09/30/2013

PEMEX Makes Heat Exchangers Tell How They're Feeling

Many Engineers Are Too Busy to Put a High Priority on Getting and Analyzing Exchanger Data, so Plants Use More Energy, Run at Lower Productivity and Even Experience Unplanned Outages Due to Exchanger Neglect

10/01/2013

Value Engineering Finds Millions of Dollars for DCS Projects

Now's the Time to Embrace Value Engineering

10/02/2013

HMI Everywhere

There's a Difference Between Monitoring and Interacting or Controlling. Effective Control Requires an HMI

10/07/2013

More of Our Content Online

Each Printed Page Can Hold Only So Many Words, but Online We Can Fit So Much More

10/08/2013

Choose and Manage Your Automation Suppliers Carefully

How Can We Manage Our Supplier Performance to Achieve Optimum Long-Term Results

10/11/2013

Comprehensive Training Prepares Kuwaitis to Take Over Refinery

Workforce Effectiveness Begins With an Assessment of the Customer's Unique Needs

10/28/2013

Pervasive Connectivity: Brilliant Is as Brilliant Does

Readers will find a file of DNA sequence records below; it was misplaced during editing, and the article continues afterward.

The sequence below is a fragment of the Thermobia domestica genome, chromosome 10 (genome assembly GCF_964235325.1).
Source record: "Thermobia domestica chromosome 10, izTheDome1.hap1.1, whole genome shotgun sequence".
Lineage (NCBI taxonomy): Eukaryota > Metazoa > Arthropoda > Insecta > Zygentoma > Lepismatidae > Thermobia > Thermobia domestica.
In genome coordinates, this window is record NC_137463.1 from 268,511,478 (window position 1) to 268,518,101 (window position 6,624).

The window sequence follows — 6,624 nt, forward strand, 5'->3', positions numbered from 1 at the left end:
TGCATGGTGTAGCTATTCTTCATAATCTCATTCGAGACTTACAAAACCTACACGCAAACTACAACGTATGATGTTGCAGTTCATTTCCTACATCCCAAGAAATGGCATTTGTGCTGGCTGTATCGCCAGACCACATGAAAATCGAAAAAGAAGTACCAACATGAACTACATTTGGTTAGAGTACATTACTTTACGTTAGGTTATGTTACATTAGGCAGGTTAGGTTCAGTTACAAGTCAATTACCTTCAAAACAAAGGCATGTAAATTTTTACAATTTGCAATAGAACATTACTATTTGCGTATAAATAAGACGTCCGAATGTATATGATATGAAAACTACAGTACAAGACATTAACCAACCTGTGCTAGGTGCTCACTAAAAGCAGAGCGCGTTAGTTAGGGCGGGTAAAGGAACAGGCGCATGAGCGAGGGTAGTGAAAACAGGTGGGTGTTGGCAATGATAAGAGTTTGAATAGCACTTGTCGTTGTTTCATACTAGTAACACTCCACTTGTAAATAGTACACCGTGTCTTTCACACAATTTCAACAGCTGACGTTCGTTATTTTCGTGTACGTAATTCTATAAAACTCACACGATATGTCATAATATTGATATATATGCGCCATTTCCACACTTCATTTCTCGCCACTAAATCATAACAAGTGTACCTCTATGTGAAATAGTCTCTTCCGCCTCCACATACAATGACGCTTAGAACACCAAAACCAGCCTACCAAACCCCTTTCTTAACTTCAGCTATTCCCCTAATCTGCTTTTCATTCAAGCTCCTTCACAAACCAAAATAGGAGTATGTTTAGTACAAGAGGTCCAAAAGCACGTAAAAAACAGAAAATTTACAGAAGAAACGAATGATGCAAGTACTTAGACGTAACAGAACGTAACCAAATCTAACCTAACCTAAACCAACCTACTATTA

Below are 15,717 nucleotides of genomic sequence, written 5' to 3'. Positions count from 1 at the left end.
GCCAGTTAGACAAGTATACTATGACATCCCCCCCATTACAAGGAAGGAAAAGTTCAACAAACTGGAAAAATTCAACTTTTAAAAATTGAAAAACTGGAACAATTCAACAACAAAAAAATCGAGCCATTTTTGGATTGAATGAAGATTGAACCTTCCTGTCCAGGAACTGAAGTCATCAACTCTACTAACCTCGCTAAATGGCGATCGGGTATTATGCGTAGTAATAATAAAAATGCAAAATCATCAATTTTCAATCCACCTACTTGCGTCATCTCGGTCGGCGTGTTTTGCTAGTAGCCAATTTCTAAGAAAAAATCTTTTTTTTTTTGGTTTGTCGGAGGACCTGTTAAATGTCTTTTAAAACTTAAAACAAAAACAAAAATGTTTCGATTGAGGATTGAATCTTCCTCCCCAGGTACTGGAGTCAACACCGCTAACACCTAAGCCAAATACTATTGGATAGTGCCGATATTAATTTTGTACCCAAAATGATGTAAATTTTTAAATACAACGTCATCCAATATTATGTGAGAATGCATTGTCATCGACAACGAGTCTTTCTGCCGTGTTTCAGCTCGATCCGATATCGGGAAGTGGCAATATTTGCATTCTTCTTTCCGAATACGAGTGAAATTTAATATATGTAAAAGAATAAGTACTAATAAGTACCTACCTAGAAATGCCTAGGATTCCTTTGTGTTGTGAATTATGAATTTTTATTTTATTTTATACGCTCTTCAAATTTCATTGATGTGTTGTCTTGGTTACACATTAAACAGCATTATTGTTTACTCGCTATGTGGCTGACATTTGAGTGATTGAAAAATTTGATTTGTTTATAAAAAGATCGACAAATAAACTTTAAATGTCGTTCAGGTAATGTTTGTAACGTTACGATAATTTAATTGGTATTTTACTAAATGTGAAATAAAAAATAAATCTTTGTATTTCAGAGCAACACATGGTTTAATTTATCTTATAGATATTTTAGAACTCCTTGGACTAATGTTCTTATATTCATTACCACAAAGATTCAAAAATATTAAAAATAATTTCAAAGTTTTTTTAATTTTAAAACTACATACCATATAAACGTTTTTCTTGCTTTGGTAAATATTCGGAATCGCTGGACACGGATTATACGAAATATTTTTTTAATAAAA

Pervasive Connectivity Poised to Transform Our Expectations of Industrial Machines

10/31/2013

Industrial Machine Performance: The Power of One Percent

Advanced Analytics Delivered through Smarter, Connected Machines Will Transform Industrial Performance

10/31/2013

Collaboration Isn't Just for People

Today's Collaborative Infrastructure Can Bring Together Devices and Applications, Too.

10/31/2013

FDT Expands Its Industrial Network Footprint

FDT Is Like a 'Swiss Army Knife,' Enabling the Viewing of In-Depth Device Information From Multiple Protocols in a Single Environment

11/18/2013

Championship Season for Industrial Instrumentation

How Potash Upgraded Its Systems, Training and Instrumentation Workforce All at the Same Time

11/18/2013

How to Select the Right Network

Gathering Data from Everywhere

12/17/2013

The Operator's Role in Automation

Humans Can Program Equipment, but It Is Unable to Deal With Anything the Programmers Didn't Think of or Couldn't Afford

02/12/2014

Feeding the Asset Management Beast

Will the Work Underway at IEC on the Digital Factory and Similar Initiatives Help Integrate All the Disparate Standards Into a Unified Whole?

03/07/2014

Process Automation Reliability vs. Safety

Is It Possible to Have Safe Systems That Aren't Considered Reliable?

04/07/2014

Modular Procedural Automation Improves Operations

Using a Standard Automation Methodology Also Prevents Incidents by Allowing Operators to Share Best Practices

04/11/2014

Heartbleed Security Bug Issue Means We Must be Vigilant With Our Industrial Systems

Trust with Verification is Necessary

05/08/2014